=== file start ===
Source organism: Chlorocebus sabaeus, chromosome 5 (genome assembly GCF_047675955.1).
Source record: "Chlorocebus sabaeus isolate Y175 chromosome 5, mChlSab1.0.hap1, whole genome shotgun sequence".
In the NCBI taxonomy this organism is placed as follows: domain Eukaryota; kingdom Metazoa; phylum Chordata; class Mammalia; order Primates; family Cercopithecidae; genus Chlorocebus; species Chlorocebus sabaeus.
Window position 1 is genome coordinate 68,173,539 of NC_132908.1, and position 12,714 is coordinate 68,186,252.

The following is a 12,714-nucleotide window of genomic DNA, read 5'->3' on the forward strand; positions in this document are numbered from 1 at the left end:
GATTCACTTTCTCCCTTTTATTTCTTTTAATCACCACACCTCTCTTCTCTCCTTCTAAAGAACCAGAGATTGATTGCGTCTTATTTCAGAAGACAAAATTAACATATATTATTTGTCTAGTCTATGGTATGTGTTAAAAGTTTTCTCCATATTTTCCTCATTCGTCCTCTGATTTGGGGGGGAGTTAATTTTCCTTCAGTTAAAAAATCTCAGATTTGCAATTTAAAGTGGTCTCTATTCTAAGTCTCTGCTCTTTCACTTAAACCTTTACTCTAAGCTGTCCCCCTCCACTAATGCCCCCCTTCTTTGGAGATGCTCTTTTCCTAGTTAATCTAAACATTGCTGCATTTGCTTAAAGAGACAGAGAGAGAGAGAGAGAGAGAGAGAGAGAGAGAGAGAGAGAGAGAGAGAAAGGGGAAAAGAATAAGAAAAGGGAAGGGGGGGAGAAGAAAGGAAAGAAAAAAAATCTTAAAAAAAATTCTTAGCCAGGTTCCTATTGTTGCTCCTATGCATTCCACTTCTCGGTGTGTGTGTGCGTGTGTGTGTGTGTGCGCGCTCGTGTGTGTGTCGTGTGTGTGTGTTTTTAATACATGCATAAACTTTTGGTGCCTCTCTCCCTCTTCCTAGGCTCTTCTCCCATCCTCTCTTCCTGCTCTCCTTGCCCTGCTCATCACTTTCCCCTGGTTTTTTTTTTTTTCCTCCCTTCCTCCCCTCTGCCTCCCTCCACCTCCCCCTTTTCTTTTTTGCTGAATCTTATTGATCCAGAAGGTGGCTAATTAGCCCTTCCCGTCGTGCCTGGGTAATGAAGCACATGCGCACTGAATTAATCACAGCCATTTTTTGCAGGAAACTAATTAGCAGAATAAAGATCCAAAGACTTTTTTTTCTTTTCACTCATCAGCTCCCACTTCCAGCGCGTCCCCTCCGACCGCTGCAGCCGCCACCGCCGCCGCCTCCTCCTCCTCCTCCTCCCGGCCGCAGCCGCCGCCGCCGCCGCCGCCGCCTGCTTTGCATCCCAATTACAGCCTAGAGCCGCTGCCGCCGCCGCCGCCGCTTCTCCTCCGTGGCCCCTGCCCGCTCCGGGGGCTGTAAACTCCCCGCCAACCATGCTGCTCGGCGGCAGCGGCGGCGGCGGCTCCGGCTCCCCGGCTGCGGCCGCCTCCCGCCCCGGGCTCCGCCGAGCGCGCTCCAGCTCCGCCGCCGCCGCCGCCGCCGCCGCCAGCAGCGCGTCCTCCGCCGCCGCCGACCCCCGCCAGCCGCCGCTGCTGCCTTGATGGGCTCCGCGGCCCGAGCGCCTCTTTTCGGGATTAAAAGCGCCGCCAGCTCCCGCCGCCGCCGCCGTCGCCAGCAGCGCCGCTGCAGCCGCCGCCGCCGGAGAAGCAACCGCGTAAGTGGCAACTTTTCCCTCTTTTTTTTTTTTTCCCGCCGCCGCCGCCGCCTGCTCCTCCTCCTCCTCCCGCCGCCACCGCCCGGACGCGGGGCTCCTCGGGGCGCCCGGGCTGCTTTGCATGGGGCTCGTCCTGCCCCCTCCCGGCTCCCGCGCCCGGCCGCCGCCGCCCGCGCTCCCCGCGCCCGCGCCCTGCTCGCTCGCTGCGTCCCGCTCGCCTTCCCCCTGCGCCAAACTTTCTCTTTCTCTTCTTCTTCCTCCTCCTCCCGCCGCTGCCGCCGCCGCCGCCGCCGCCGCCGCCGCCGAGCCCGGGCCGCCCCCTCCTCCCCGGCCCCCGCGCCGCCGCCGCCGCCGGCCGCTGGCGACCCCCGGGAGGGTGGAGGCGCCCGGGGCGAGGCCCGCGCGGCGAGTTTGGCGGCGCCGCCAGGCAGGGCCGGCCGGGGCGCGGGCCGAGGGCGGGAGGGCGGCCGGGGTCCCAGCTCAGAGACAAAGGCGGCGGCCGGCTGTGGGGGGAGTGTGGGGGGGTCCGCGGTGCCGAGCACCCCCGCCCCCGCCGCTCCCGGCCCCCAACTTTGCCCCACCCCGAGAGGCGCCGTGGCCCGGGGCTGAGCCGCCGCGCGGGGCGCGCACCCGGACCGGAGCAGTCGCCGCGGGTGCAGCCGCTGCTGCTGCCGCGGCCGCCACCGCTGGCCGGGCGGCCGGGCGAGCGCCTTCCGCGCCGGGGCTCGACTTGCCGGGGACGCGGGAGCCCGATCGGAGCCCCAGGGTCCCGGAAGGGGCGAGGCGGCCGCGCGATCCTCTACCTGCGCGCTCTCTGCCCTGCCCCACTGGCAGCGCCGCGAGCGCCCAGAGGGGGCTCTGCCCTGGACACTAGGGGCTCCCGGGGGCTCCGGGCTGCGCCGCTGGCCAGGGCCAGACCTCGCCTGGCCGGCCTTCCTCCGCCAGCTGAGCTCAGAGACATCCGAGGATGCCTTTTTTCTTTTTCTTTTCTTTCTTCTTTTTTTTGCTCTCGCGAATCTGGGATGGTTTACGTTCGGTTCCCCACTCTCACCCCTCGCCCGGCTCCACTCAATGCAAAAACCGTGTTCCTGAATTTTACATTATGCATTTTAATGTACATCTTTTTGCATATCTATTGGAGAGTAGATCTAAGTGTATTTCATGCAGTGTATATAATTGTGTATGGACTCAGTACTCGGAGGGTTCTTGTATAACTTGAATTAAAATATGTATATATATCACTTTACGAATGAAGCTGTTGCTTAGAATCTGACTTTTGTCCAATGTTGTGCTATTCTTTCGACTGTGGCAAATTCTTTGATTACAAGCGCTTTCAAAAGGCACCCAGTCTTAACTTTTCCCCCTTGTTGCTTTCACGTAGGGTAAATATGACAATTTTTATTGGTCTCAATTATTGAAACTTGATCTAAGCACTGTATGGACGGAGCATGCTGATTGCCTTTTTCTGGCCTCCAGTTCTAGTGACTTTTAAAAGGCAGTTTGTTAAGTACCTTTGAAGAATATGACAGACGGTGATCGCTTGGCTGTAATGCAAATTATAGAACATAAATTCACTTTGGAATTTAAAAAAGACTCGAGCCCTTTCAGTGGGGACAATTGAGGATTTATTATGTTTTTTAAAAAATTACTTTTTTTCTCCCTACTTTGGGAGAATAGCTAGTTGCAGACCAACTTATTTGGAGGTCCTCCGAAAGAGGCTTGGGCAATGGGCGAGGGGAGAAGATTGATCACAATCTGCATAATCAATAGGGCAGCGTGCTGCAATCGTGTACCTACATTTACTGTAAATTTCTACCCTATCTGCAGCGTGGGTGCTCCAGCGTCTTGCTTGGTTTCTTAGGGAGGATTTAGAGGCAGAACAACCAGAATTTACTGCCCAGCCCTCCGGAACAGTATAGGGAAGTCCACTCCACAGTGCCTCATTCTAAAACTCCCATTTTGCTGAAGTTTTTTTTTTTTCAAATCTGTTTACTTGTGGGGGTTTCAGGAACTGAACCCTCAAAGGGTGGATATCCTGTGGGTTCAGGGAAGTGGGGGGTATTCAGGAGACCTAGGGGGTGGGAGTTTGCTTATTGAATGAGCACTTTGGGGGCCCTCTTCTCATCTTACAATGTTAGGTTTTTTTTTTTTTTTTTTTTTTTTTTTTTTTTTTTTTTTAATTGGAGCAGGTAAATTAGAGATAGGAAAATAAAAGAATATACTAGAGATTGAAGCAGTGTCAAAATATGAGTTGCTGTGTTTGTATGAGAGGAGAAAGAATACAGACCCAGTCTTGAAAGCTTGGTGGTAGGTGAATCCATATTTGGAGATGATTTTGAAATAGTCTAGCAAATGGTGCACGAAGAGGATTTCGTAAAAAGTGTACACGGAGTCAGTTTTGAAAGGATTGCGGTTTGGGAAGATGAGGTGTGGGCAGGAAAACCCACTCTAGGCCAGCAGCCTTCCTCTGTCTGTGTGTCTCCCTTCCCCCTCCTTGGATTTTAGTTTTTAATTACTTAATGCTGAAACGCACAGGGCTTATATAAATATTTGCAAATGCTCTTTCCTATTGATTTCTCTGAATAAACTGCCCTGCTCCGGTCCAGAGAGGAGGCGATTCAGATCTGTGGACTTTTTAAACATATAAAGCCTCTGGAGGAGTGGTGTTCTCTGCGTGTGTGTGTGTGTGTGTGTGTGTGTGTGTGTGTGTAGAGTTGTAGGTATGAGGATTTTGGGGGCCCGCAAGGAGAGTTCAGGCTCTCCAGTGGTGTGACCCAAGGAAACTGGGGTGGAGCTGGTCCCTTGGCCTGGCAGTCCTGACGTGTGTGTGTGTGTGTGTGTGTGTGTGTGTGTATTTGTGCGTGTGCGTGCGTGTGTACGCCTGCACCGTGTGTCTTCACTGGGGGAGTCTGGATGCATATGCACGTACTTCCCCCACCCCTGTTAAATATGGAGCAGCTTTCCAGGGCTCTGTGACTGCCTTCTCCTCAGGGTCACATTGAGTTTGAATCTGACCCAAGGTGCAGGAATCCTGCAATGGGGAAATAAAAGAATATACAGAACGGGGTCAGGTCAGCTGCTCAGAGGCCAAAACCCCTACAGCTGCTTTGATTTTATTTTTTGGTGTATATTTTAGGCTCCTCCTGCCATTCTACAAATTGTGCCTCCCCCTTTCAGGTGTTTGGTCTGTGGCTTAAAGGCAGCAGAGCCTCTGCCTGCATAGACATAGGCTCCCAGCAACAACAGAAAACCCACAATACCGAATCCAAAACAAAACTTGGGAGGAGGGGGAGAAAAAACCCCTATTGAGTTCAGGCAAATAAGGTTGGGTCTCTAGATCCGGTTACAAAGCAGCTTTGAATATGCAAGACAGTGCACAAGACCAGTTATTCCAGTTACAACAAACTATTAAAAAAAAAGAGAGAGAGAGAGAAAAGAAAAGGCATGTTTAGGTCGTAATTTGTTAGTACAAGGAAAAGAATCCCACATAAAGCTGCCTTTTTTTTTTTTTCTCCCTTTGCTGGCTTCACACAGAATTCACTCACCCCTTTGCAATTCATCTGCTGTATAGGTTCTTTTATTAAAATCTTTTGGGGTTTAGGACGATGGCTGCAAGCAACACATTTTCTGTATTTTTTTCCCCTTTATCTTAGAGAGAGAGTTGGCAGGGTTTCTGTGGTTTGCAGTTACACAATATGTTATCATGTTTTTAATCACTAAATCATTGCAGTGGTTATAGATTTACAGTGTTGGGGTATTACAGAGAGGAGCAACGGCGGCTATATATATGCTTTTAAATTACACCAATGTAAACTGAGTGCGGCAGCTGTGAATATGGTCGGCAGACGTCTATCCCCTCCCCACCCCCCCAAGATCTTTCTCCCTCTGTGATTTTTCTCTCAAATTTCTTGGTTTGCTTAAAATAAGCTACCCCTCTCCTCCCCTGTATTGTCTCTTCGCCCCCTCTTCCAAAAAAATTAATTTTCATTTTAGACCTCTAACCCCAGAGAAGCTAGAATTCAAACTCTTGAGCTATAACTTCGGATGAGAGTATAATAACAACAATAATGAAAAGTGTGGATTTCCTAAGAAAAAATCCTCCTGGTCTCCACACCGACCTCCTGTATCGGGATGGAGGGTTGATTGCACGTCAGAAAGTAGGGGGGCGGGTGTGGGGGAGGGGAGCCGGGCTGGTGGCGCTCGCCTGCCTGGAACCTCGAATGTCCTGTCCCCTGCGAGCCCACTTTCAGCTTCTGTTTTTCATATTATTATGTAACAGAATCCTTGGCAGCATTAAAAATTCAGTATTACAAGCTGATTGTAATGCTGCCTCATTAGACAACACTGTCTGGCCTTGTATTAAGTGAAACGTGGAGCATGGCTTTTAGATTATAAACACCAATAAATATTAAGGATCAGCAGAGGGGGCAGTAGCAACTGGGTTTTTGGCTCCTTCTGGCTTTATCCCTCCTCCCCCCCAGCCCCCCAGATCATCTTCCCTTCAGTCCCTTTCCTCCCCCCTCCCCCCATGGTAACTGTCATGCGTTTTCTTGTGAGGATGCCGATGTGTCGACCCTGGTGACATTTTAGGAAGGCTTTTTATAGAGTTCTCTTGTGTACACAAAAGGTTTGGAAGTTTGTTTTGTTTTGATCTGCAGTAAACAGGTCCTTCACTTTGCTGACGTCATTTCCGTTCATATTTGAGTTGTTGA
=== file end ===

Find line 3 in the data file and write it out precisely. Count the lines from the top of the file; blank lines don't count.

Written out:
In the NCBI taxonomy this organism is placed as follows: domain Eukaryota; kingdom Metazoa; phylum Chordata; class Mammalia; order Primates; family Cercopithecidae; genus Chlorocebus; species Chlorocebus sabaeus.